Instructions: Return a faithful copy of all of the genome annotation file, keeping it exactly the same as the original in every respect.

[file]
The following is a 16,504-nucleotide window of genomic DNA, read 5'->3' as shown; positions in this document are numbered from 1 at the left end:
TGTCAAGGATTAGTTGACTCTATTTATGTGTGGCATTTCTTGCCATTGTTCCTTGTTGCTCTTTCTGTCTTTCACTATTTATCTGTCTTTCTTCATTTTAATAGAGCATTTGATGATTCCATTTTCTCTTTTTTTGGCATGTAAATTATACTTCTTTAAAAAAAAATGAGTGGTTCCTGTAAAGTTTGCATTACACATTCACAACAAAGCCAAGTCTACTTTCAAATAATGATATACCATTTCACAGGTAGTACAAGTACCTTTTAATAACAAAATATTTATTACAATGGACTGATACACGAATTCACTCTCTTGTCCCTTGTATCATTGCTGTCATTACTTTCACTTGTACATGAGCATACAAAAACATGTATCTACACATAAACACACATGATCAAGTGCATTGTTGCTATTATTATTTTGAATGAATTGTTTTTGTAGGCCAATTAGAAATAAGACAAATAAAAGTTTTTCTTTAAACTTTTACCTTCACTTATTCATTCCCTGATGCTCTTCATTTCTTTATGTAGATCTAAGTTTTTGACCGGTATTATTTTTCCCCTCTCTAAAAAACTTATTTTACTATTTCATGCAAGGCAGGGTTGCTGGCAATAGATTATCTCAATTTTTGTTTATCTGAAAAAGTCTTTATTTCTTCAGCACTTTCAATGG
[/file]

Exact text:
The following is a 16,504-nucleotide window of genomic DNA, read 5'->3' as shown; positions in this document are numbered from 1 at the left end:
TGTCAAGGATTAGTTGACTCTATTTATGTGTGGCATTTCTTGCCATTGTTCCTTGTTGCTCTTTCTGTCTTTCACTATTTATCTGTCTTTCTTCATTTTAATAGAGCATTTGATGATTCCATTTTCTCTTTTTTTGGCATGTAAATTATACTTCTTTAAAAAAAAATGAGTGGTTCCTGTAAAGTTTGCATTACACATTCACAACAAAGCCAAGTCTACTTTCAAATAATGATATACCATTTCACAGGTAGTACAAGTACCTTTTAATAACAAAATATTTATTACAATGGACTGATACACGAATTCACTCTCTTGTCCCTTGTATCATTGCTGTCATTACTTTCACTTGTACATGAGCATACAAAAACATGTATCTACACATAAACACACATGATCAAGTGCATTGTTGCTATTATTATTTTGAATGAATTGTTTTTGTAGGCCAATTAGAAATAAGACAAATAAAAGTTTTTCTTTAAACTTTTACCTTCACTTATTCATTCCCTGATGCTCTTCATTTCTTTATGTAGATCTAAGTTTTTGACCGGTATTATTTTTCCCCTCTCTAAAAAACTTATTTTACTATTTCATGCAAGGCAGGGTTGCTGGCAATAGATTATCTCAATTTTTGTTTATCTGAAAAAGTCTTTATTTCTTCAGCACTTTCAATGG